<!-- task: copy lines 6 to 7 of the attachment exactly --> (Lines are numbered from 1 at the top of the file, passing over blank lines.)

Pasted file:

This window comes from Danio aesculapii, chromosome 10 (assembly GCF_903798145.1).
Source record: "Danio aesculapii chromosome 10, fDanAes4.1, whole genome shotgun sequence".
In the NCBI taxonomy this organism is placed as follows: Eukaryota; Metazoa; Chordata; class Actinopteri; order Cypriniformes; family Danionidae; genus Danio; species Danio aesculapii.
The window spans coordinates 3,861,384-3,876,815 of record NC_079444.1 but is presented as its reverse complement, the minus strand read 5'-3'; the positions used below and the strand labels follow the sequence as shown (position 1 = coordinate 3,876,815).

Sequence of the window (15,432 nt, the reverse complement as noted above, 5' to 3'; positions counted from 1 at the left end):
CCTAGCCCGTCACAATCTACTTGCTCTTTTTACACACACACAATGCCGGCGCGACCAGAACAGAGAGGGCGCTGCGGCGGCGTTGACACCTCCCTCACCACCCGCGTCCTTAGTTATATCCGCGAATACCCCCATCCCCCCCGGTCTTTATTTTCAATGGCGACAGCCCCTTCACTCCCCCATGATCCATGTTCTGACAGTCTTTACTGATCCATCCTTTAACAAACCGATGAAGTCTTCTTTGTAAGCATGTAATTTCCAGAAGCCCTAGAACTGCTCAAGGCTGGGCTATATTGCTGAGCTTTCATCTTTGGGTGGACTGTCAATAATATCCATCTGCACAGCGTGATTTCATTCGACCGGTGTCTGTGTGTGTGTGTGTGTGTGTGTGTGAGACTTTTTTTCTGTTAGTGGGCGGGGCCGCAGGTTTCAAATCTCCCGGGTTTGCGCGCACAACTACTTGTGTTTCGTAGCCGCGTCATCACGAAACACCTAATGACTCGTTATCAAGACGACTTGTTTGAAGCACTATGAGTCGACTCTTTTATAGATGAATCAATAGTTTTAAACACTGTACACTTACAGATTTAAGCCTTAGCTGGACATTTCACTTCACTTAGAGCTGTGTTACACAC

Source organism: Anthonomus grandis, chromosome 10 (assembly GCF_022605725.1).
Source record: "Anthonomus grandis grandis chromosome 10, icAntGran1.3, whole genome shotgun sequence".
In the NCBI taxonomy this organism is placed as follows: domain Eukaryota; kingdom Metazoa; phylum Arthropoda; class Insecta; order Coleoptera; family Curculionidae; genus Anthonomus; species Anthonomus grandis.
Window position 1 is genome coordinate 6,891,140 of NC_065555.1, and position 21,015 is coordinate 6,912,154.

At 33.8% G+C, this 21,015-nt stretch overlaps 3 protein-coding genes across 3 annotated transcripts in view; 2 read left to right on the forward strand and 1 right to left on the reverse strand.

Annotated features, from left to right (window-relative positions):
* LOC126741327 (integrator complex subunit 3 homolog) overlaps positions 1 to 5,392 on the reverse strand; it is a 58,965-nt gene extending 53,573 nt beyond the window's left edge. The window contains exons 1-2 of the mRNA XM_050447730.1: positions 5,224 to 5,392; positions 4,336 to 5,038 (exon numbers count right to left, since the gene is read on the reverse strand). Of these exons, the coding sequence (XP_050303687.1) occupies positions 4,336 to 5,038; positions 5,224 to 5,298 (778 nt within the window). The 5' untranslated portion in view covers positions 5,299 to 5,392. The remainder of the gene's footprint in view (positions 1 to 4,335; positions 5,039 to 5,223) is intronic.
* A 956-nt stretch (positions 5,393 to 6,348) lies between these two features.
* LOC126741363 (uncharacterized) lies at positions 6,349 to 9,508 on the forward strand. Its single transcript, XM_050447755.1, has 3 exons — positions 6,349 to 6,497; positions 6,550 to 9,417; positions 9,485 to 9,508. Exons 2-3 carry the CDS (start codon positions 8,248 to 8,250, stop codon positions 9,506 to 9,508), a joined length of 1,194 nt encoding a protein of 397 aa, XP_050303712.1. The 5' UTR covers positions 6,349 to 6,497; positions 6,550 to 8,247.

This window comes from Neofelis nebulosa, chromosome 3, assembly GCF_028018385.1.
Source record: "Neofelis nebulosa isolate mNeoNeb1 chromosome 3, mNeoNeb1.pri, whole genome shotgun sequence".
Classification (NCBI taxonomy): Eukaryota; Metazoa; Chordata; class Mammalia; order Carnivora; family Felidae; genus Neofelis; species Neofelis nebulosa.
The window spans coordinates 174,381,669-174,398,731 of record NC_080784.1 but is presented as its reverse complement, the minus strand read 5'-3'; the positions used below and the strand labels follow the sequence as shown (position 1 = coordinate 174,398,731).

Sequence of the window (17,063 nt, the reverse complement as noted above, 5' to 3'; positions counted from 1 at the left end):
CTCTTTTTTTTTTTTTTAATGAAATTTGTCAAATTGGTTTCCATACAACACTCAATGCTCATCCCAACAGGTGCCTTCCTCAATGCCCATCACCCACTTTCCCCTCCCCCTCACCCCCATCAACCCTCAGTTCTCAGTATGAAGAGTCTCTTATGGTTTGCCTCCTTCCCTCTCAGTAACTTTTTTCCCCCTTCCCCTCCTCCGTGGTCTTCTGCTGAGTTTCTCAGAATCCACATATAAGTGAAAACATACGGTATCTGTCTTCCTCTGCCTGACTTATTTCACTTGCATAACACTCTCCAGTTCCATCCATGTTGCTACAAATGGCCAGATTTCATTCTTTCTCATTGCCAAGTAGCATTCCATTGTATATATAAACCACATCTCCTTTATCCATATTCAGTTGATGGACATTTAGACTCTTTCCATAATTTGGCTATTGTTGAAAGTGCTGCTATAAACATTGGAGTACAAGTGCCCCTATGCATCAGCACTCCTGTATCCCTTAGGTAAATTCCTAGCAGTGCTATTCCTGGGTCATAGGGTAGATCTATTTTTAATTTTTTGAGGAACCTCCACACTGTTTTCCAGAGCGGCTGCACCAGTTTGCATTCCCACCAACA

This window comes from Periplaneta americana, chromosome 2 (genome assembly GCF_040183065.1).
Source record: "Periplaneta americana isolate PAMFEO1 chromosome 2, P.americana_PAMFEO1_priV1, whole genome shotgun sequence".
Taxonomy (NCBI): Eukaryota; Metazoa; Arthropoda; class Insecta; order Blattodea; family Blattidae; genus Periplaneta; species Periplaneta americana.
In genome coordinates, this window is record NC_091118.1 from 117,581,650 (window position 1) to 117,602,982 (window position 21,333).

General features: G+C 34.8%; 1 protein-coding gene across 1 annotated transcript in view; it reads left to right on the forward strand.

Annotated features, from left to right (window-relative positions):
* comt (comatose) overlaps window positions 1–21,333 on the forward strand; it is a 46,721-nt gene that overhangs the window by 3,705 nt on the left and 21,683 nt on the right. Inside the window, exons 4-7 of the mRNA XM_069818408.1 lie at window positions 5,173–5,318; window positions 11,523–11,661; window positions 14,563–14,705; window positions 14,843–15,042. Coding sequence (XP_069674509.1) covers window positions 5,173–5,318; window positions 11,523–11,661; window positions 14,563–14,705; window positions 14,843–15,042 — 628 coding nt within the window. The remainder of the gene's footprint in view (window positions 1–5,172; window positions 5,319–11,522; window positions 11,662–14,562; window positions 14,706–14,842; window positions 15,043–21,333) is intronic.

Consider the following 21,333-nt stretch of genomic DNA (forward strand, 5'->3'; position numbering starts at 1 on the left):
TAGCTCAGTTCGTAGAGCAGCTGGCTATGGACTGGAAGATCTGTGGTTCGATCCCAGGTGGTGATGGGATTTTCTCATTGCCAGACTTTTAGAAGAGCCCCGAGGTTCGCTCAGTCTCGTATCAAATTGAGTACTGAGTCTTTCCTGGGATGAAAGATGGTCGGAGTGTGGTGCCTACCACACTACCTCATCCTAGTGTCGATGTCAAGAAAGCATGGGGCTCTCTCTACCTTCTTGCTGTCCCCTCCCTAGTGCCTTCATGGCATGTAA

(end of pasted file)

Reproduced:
CCTAGCCCGTCACAATCTACTTGCTCTTTTTACACACACACAATGCCGGCGCGACCAGAACAGAGAGGGCGCTGCGGCGGCGTTGACACCTCCCTCACCACCCGCGTCCTTAGTTATATCCGCGAATACCCCCATCCCCCCCGGTCTTTATTTTCAATGGCGACAGCCCCTTCACTCCCCCATGATCCATGTTCTGACAGTCTTTACTGATCCATCCTTTAACAAACCGATGAAGTCTTCTTTGTAAGCATGTAATTTCCAGAAGCCCTAGAACTGCTCAAGGCTGGGCTATATTGCTGAGCTTTCATCTTTGGGTGGACTGTCAATAATATCCATCTGCACAGCGTGATTTCATTCGACCGGTGTCTGTGTGTGTGTGTGTGTGTGTGTGTGAGACTTTTTTTCTGTTAGTGGGCGGGGCCGCAGGTTTCAAATCTCCCGGGTTTGCGCGCACAACTACTTGTGTTTCGTAGCCGCGTCATCACGAAACACCTAATGACTCGTTATCAAGACGACTTGTTTGAAGCACTATGAGTCGACTCTTTTATAGATGAATCAATAGTTTTAAACACTGTACACTTACAGATTTAAGCCTTAGCTGGACATTTCACTTCACTTAGAGCTGTGTTACACAC

Source organism: Anthonomus grandis, chromosome 10 (assembly GCF_022605725.1).